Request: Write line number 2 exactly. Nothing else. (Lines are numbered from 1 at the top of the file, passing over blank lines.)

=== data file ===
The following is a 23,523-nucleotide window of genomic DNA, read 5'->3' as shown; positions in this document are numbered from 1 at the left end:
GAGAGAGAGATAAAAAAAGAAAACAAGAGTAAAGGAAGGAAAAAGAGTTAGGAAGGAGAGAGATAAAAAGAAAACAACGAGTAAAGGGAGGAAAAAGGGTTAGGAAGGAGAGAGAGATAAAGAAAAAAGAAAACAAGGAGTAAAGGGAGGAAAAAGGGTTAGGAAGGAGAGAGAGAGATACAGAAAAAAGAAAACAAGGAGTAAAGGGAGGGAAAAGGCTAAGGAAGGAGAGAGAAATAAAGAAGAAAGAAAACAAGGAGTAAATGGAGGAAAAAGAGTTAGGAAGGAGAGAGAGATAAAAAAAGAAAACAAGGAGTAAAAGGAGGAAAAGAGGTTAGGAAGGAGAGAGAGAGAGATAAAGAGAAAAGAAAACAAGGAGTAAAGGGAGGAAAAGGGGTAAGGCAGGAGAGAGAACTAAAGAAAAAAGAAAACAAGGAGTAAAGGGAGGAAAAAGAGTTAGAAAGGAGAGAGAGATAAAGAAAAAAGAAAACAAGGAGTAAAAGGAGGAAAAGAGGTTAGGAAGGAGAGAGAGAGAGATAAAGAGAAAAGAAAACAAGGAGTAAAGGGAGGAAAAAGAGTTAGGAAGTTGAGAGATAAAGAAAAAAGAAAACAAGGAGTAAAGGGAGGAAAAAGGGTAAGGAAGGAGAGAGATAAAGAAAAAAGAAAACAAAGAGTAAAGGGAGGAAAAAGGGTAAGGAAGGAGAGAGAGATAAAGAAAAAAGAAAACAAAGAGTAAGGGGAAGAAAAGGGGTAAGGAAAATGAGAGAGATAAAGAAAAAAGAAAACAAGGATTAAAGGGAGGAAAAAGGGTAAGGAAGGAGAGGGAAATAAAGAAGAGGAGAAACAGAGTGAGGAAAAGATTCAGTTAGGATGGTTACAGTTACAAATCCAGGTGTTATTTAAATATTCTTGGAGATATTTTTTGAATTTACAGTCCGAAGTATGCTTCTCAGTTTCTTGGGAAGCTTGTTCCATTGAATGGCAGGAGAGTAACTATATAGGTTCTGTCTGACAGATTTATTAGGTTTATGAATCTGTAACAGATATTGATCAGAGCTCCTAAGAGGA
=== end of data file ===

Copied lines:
GAGAGAGAGATAAAAAAAGAAAACAAGAGTAAAGGAAGGAAAAAGAGTTAGGAAGGAGAGAGATAAAAAGAAAACAACGAGTAAAGGGAGGAAAAAGGGTTAGGAAGGAGAGAGAGATAAAGAAAAAAGAAAACAAGGAGTAAAGGGAGGAAAAAGGGTTAGGAAGGAGAGAGAGAGATACAGAAAAAAGAAAACAAGGAGTAAAGGGAGGGAAAAGGCTAAGGAAGGAGAGAGAAATAAAGAAGAAAGAAAACAAGGAGTAAATGGAGGAAAAAGAGTTAGGAAGGAGAGAGAGATAAAAAAAGAAAACAAGGAGTAAAAGGAGGAAAAGAGGTTAGGAAGGAGAGAGAGAGAGATAAAGAGAAAAGAAAACAAGGAGTAAAGGGAGGAAAAGGGGTAAGGCAGGAGAGAGAACTAAAGAAAAAAGAAAACAAGGAGTAAAGGGAGGAAAAAGAGTTAGAAAGGAGAGAGAGATAAAGAAAAAAGAAAACAAGGAGTAAAAGGAGGAAAAGAGGTTAGGAAGGAGAGAGAGAGAGATAAAGAGAAAAGAAAACAAGGAGTAAAGGGAGGAAAAAGAGTTAGGAAGTTGAGAGATAAAGAAAAAAGAAAACAAGGAGTAAAGGGAGGAAAAAGGGTAAGGAAGGAGAGAGATAAAGAAAAAAGAAAACAAAGAGTAAAGGGAGGAAAAAGGGTAAGGAAGGAGAGAGAGATAAAGAAAAAAGAAAACAAAGAGTAAGGGGAAGAAAAGGGGTAAGGAAAATGAGAGAGATAAAGAAAAAAGAAAACAAGGATTAAAGGGAGGAAAAAGGGTAAGGAAGGAGAGGGAAATAAAGAAGAGGAGAAACAGAGTGAGGAAAAGATTCAGTTAGGATGGTTACAGTTACAAATCCAGGTGTTATTTAAATATTCTTGGAGATATTTTTTGAATTTACAGTCCGAAGTATGCTTCTCAGTTTCTTGGGAAGCTTGTTCCATTGAATGGCAGGAGAGTAACTATATAGGTTCTGTCTGACAGATTTATTAGGTTTATGAATCTGTAACAGATATTGATCAGAGCTCCTAAGAGGA